DP World’s MUA stoush risks industrial showdown


Stevedore says it is still at negotiation table but union sees shutdown threat as provocation

DP World’s MUA stoush risks industrial showdown
The MUA and DP World are at odds in WA

 

DP World insists it remains in the negotiation process with the Maritime Union of Australia (MUA) as the risk of a perfect storm of past and present waterfront industrial and commercial issues looms.

The stevedore has been locked in enterprise-bargaining talks over seven months involving all its terminals but the latest rise in tension is focused on Fremantle, where its terminal will be closed tomorrow if protected industrial action in the form of a four-hour stoppage takes place there.

Ironically, DP World will rely on rival Patrick, the MUA’s foe in the late 1990s, to handle its cargo. And the stevedore has noted the advent of more players in its market place in recent years and the resulting need for greater operational flexibility.

"The stevedoring industry is in the midst of substantial change," a DP World statement reads.

"The introduction of competition in Brisbane, Sydney and soon, in Melbourne, has seen the biggest injection of supply and capacity into the industry seen in decades.

"This required extra workforce flexibility to remain competitive and to the greatest extent possible protect employment for our stevedores in Fremantle."

The context in which negotiations were taking place was the need to better service our customers following the loss of the K-Line contract in Fremantle, it adds.

But the stoppage "as well as subsequent notice of a series of rolling bans on labour, with the potential for ongoing disruption to our operations" have made the move inevitable.

"We are very disappointed about this development but remain committed to establishing a sustainable Enterprise Agreement," it says.

"This turn of events is regrettable for all concerned. It is important to note that we never left the negotiating table. We are seeking a fair deal for everyone.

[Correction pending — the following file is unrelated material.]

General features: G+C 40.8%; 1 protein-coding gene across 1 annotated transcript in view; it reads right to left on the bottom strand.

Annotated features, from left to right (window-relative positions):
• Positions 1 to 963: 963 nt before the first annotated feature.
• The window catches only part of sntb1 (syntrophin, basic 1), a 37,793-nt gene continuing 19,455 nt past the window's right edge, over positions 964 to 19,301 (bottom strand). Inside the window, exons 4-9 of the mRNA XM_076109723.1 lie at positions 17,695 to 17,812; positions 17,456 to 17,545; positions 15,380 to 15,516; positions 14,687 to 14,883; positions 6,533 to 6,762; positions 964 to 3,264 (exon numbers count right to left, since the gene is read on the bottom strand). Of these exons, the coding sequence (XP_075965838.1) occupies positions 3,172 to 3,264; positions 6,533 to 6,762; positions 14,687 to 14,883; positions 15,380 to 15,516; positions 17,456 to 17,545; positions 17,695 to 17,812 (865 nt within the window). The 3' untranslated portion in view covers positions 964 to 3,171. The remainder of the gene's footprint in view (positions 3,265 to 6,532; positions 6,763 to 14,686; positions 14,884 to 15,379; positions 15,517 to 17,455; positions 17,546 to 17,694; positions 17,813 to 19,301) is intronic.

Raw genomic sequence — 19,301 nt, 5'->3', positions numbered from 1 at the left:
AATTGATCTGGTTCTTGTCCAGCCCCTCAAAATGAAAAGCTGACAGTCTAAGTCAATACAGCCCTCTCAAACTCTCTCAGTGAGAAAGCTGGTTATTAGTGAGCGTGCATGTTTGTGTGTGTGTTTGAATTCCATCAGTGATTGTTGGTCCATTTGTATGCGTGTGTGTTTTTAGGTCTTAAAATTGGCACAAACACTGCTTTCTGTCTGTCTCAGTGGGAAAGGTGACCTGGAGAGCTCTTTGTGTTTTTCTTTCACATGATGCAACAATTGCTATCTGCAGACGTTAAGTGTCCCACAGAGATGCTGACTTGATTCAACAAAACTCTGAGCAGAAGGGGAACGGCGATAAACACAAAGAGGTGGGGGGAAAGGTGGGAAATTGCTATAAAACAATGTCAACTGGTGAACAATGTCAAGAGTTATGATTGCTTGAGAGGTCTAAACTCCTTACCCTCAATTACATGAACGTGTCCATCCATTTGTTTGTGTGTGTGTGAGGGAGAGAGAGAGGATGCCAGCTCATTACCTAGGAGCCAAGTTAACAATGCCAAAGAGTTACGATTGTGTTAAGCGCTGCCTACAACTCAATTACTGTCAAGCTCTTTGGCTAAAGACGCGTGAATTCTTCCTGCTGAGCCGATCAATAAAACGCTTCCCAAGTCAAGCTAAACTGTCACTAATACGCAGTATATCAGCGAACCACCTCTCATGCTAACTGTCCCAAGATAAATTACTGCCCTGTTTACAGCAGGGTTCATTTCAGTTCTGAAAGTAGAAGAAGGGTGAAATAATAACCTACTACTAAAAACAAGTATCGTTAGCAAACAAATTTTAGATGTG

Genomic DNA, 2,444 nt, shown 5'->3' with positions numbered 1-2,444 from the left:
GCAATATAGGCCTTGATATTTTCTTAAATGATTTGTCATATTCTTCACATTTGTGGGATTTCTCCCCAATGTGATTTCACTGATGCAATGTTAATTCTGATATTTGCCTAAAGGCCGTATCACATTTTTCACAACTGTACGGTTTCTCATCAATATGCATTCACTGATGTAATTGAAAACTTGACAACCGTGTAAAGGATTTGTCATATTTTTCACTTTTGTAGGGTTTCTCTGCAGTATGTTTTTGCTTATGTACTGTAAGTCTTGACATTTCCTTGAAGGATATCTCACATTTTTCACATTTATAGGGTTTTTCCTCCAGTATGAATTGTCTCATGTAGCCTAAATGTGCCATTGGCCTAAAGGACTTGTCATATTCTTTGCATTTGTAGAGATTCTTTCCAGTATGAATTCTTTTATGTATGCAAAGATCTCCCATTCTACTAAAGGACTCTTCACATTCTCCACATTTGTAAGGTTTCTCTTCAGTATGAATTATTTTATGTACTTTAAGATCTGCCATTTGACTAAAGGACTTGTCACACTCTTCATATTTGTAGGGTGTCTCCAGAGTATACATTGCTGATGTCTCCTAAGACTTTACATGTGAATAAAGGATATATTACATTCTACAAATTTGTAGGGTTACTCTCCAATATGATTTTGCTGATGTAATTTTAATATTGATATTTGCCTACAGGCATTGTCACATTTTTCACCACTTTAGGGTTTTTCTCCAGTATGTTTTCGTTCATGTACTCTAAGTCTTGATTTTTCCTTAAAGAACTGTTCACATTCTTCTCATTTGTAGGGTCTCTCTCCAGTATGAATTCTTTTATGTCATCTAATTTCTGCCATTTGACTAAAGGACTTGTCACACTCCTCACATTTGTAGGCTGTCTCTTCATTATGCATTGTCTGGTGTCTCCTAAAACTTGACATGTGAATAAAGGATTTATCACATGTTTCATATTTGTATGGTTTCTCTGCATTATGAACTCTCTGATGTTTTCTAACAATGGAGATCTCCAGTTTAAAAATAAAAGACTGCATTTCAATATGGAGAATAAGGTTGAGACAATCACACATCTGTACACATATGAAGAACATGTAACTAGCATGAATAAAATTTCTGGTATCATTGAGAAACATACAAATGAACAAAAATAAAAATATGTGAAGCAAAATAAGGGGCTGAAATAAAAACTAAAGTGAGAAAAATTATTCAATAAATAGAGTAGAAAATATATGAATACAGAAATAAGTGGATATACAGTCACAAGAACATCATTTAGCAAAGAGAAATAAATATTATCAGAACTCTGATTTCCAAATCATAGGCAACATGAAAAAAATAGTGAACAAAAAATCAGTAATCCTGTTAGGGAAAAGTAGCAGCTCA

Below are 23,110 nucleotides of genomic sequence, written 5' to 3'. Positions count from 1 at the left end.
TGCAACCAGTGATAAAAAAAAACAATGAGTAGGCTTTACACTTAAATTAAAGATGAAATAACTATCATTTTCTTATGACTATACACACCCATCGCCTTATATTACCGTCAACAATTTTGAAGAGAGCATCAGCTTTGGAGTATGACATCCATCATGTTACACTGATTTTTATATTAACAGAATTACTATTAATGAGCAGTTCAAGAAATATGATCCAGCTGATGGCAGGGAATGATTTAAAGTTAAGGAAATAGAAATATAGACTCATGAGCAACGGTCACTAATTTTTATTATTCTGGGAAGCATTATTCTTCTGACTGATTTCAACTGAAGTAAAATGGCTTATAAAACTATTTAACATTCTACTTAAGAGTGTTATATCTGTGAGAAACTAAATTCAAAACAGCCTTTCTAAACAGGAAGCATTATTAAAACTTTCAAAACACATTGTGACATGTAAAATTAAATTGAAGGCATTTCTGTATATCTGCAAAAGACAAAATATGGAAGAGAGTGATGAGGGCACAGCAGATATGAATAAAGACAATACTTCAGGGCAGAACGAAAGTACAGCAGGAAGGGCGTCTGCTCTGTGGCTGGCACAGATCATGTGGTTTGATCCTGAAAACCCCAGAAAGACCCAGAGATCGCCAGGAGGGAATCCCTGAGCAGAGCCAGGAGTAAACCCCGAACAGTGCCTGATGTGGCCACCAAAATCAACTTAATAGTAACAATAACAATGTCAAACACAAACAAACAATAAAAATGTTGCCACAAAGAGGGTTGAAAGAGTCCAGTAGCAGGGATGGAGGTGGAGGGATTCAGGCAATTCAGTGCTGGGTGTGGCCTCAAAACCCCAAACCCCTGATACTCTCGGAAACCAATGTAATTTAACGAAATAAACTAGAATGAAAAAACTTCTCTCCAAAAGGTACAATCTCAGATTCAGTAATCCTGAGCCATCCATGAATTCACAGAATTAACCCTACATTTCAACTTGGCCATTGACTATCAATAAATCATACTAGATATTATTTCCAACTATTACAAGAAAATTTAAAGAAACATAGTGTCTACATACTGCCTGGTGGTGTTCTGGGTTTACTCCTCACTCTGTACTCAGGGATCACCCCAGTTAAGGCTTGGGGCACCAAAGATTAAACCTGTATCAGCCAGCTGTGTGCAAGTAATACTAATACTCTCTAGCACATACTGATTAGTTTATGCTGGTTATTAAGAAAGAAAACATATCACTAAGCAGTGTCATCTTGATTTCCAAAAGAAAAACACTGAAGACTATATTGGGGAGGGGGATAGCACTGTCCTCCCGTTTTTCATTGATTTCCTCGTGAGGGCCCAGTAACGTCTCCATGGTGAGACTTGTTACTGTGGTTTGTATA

"Our hand has been forced. The company has made it clear that it will not conduct Enterprise Agreement negotiations during periods of industrial action.

"We must give our customers the ability to continue to conduct business."

If the dispute spreads to other states, there could be supply chain impacts due to huge extra volumes through Patrick’s terminals, if MUA workers within them don’t escalate the dispute in support of their DP World colleagues.

One of the nation’s more aggressive unions, it has industrial action underway in other Western Australian ports, the MUA greeted the stevedore’s mooted action with strong language.

WA deputy branch secretary Adrian Evans describes it as "an extraordinary overreaction".

"I am sure no one will be quick to forget DP World’s excessive response," Evans says.

"We notified the company that we would take limited action to minimise impact on DP World’s clients but they have responded irresponsibly by threatening to cause disruption and chaos.

"The relationship the company has with its workers is already at an all-time low and this latest move will do more damage than good."

MUA Assistant National Secretary Warren Smith said this contemptuous move has proved that the company and its executives never took the negotiating process seriously.

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